The hack Tom Toles chose not to be a dog in this fight?

His colleagues mentioned here are certainly to be commended.

Posted by: cfw730 | April 28, 2010 4:41 PM | Report abuse

Comedy Central needs a spine, that's true. And Muslims should get a sense of humor. Muhammed apparently was one serious, somber, sword-wielding, mad-angry prophet. peace and laughter be upon him. LIGHTEN the hell up.

Posted by: medogsbstfrnd | April 28, 2010 5:18 PM | Report abuse

Doesn't this simply stink of a show that's running out of ideas in its 14th season?
To me, this is as much a poor judgment call as a shark-jumping moment. I haven't really enjoyed this season of South Park (unlike last year and most years) and I'm starting to think that the show's flatlining.

Also: I'm a proponent of free speech as long as it doesn't damage anyone. I can't see how depicting Muhammad in cartoons fails even that simple test.

Basically, I'm with Toles on this one. What's the point of having this happen at all? It does seem more like religious satire, like they're making fun of Muslims for their beliefs, rather than any kind of political satire.

It's not a show that's generally in good taste, which is part of what I enjoy. But, are we supposed to be laughing at Muslims for this belief? Really? Because that's what they're asking us to do: laugh at people for their religious beliefs.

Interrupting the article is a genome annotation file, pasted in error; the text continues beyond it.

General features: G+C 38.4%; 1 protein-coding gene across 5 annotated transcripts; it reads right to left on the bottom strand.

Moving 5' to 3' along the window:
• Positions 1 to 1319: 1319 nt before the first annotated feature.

I don't think that we have to tell anyone that religious Muslims are just a bit sensitive on the subject of religion.

I am not a Muslim - in fact, I'm a non-religious Jew, and a huge fan of South Park; rarely miss an episode. I could care less which religion, including mine - frequently - the show portrays in an amusing light. They do it all the time. However: Muslims have a real problem with this action, and, furthermore, this wasn't any mystery. It was a stupid, pointless thing to do. Why bother?

Posted by: aaronweiner | April 28, 2010 5:27 PM | Report abuse

While many of us in the West do see freedom of expression as a universal right, there are many, many people in the world who disagree. And I do not mean just their governments, such as China, but also the person in the street, especially in the Islamic world.